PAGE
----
Play is an important part of your dog’s life, but sometimes playing with Fluffy is easier said than done. Some dogs are reluctant to play. They may simply not like it, or they might never have learnt how. Shelter dogs (especially puppies) who don’t get much contact with people, often don’t learn how to play. In fact, human play behavior and people-operated toys are a scary mystery. Don’t stress, because it’s never too late to teach your dog to play.
How often do you let loose and really play with your dog? Most of us don’t play with our dogs as much as we would like – life is just too busy. We can manage a couple of walks a day and some attention whenever our canine kids come looking for it, but finding the time for romping on the lawn is tricky.
When bath time looms your dog either turns into a pile of quivering jelly, hides under a tree, or goes stiff as board at the first sight of dog shampoo. If your dog resists bath time with every fiber of her being, you may go to extremes to hide her fate. But even if you think you’ve got every base covered, your dog is always one step ahead of you.
Hip dysplasia in dogs is a condition in which the hip joint doesn’t develop sufficiently to support the leg bone. This results in gradual joint deterioration over time as the leg bone bumps and grinds against it.
Terriers are working dogs, bred to root vermin out of holes. They have more energy than most people can conceive and can going long after other dogs want a nap. Bear this in mind before you welcome a terrier into your home. They can be small, but they don’t always make good lap dogs. They’re far better suited to active lifestyles that include dog sports and activities.
Some cross breeds are favored because they have lower energy levels than their parent breeds. Some are favored because they’re bouncy and cute. Unfortunately, bouncy cuteness can lead to behavior problems if the dog’s energy isn’t properly channeled. Fortunately, there are many ways to keep dogs busy and tire them out. Let’s look at some of the best dog games and activities for cross breeds.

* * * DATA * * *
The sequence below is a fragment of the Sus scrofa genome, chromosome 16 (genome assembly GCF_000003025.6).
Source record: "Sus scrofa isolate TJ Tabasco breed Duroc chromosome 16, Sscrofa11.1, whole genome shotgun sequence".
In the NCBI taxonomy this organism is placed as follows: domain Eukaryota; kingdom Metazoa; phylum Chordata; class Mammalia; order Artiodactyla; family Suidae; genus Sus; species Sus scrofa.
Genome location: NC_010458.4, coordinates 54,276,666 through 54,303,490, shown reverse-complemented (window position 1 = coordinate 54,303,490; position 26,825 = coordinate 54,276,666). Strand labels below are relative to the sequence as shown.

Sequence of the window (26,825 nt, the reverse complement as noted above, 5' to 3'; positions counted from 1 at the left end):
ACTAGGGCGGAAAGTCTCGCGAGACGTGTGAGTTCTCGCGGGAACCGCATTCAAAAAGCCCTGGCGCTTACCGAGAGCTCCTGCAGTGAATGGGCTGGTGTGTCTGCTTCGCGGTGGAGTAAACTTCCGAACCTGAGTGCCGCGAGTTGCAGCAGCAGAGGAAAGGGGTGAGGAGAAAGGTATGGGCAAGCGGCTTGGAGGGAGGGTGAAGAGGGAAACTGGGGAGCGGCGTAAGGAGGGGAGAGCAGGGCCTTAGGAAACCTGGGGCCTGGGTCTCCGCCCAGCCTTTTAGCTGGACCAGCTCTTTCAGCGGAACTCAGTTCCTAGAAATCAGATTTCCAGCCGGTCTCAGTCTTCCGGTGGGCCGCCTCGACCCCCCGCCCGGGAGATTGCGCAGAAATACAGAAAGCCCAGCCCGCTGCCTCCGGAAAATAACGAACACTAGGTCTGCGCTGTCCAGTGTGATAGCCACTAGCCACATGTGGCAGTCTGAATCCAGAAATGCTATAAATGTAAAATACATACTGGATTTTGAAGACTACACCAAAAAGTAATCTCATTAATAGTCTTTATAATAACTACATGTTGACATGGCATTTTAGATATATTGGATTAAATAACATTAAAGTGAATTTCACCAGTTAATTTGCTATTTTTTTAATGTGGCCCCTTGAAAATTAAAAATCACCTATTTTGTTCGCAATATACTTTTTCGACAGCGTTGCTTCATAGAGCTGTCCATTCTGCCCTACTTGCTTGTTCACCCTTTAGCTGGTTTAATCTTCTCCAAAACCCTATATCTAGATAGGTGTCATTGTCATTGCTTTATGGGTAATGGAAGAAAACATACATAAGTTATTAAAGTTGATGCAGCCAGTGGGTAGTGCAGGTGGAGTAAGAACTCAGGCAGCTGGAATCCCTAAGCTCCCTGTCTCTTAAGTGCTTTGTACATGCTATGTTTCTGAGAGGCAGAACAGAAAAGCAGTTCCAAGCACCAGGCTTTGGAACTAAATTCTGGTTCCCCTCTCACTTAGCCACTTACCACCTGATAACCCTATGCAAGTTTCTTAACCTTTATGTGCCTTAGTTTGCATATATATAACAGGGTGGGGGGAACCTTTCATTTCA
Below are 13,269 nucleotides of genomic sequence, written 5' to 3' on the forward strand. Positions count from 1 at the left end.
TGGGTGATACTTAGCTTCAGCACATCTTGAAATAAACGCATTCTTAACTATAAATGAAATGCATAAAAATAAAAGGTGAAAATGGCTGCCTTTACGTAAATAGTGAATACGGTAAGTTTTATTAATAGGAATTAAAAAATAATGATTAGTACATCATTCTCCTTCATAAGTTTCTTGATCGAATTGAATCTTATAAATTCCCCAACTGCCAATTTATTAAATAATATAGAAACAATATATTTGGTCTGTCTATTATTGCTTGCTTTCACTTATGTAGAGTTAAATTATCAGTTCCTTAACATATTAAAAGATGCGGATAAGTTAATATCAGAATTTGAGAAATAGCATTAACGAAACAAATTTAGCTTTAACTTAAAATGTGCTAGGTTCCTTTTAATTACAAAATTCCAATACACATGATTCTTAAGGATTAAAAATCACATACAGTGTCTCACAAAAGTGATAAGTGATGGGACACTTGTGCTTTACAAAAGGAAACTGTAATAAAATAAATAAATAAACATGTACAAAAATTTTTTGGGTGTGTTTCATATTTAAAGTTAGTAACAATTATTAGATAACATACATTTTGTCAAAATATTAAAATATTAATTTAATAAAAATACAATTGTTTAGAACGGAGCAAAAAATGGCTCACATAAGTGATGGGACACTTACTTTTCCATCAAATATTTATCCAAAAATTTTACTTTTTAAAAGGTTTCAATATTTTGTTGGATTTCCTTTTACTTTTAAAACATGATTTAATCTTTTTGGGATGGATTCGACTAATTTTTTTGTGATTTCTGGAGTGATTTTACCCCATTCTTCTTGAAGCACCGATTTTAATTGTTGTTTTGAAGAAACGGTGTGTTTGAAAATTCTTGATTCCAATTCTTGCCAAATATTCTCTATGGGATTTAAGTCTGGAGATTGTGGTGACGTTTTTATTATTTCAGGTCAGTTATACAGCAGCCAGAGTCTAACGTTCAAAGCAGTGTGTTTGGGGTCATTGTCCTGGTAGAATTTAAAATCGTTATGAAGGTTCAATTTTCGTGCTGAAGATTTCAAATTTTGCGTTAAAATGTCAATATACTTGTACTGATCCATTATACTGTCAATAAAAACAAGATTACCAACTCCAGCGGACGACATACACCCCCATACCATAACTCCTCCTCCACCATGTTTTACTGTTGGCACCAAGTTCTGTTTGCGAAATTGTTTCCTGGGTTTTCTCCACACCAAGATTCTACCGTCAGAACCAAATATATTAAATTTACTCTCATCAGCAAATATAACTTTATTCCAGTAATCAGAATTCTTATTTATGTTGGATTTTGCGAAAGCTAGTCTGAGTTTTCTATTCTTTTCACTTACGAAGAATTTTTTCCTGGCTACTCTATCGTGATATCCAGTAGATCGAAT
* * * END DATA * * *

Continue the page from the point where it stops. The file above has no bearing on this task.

The first part of our buying vs. adopting a pet series looked at buying. In this part we look at rescuing pets.
People who adopt usually do so because they believe it’s the right thing to do. After all, you can give an abandoned, neglected or abused animal a second (third or fourth) shot at a happy home.
Once you’ve decided to get a pet, the biggest question is whether you’re going to buy or adopt. Almost everyone in animal welfare will tell you that adopting is by far the better option. But is it really right for you? We look the differences between buying pets and adopting pets, including the pros and cons of each, so that you can make an informed decision. We’re going to approach it in two parts, starting with buying.
Dog breeders get a lot of flak from animal welfare societies and animal rights activists. Mostly because backyard breeders and puppy mills are terrifying, cruel places that are more interested in profit than ensuring healthy living conditions. They also tend to inbreed dogs which destroys the gene pool and causes severe deformities, poor health and behavior problems.
Breed specific legislation (BSL) refers to laws which prohibit or restrict the ownership of certain dog breeds or breed types. If ownership is prohibited, dogs are forcibly removed from their homes and either destroyed, or especially in the case of mixed-breeds, placed in kennels to establish whether or not they fit the profile of a “dangerous” dog.